UC regents support renewable energy but not coal and oil divestment


A UC regents committee decided Wednesday not to sell off stocks and holdings in oil, coal and natural gas from the university’s $91-billion endowment and retirement funds but moved to have environmental and social issues more deeply influence investment decisions.

The action disappointed student activists who had been pressing the university to divest its holdings in fossil fuel industries out of concerns that burning those fuels is hastening climate change. About 35 students at times stood up at the meeting holding orange signs declaring “Divest” but did not disrupt the meeting in San Francisco.

At the minimum, activists in the Fossil Free UC group wanted regents to commit to selling off the $500 million that officials estimate UC owns in various coal-related holdings. The activists contend it does not make financial or ecological sense to keep coal investments and noted that Stanford University recently decided to drop its coal holdings.


“Coal is not an investment but an indulgence,” third-year UC Berkeley student Michael Roe said during a public comment period.

UC regents and administrators said they are trying to balance the cause of climate change with the need to earn strong financial returns in the funds that support pensions, faculty chairs and scholarships. They estimated that about $10 billion of the $91 billion is in various direct and indirect holdings in fossil fuel and energy industries.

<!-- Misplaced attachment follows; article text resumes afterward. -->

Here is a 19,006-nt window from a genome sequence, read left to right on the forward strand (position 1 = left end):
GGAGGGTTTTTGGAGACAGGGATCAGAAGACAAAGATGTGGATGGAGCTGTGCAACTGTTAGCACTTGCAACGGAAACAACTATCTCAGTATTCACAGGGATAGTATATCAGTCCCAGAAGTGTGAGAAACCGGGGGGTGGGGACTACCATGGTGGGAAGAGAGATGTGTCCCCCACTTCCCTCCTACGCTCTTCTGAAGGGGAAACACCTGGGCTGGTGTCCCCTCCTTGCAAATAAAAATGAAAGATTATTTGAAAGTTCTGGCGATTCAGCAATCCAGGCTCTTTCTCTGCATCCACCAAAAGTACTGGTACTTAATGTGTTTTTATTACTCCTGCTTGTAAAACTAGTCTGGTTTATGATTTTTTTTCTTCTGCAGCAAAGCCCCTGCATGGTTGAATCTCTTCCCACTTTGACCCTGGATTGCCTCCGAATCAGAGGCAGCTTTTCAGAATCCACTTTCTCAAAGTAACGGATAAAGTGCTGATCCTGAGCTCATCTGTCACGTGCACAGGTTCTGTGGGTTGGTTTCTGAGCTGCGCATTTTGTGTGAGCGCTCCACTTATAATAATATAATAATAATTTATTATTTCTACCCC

UC’s chief investment officer, Jagdeep S. Bachher, said the university needs a more “holistic approach” than divestment when applying environmental and social concerns to its portfolio. He presented a new report from a university task force on sustainable investment that calls for UC to invest $1 billion in renewable energy, energy efficiency and improved agriculture over the next five years.

The report also urges UC to sign onto United Nations-sponsored principles that apply issues of human rights, corporate corruption and industrial pollution to investment decisions.

The task force faced much debate in recent weeks about divestment, although its final report said that divestment could be looked at in the future. But the regents, worrying about rising retirement costs and limits on state revenues for UC, did not seem in the mood to drop lucrative investments any time soon.

Regent Charlene Zettel emphasized that most of the portfolio supports pensions and retirement savings plans. So, UC should “proceed judiciously and cautiously and be mindful of the promises and pledges” to retirees and those employees expecting to retire soon, she said.


The regents’ investment committee voted Wednesday to approve that task force report, and the full board of regents is expected to do so as well Thursday.

Over the last decades, UC has withdrawn funds from tobacco companies and those firms seen as aiding South African apartheid regimes and genocide in Sudan.

Beyond the Stanford move, Pitzer College, San Francisco State and two community college districts in Northern California are among about a dozen schools nationwide that have taken steps for fossil fuel divestment.

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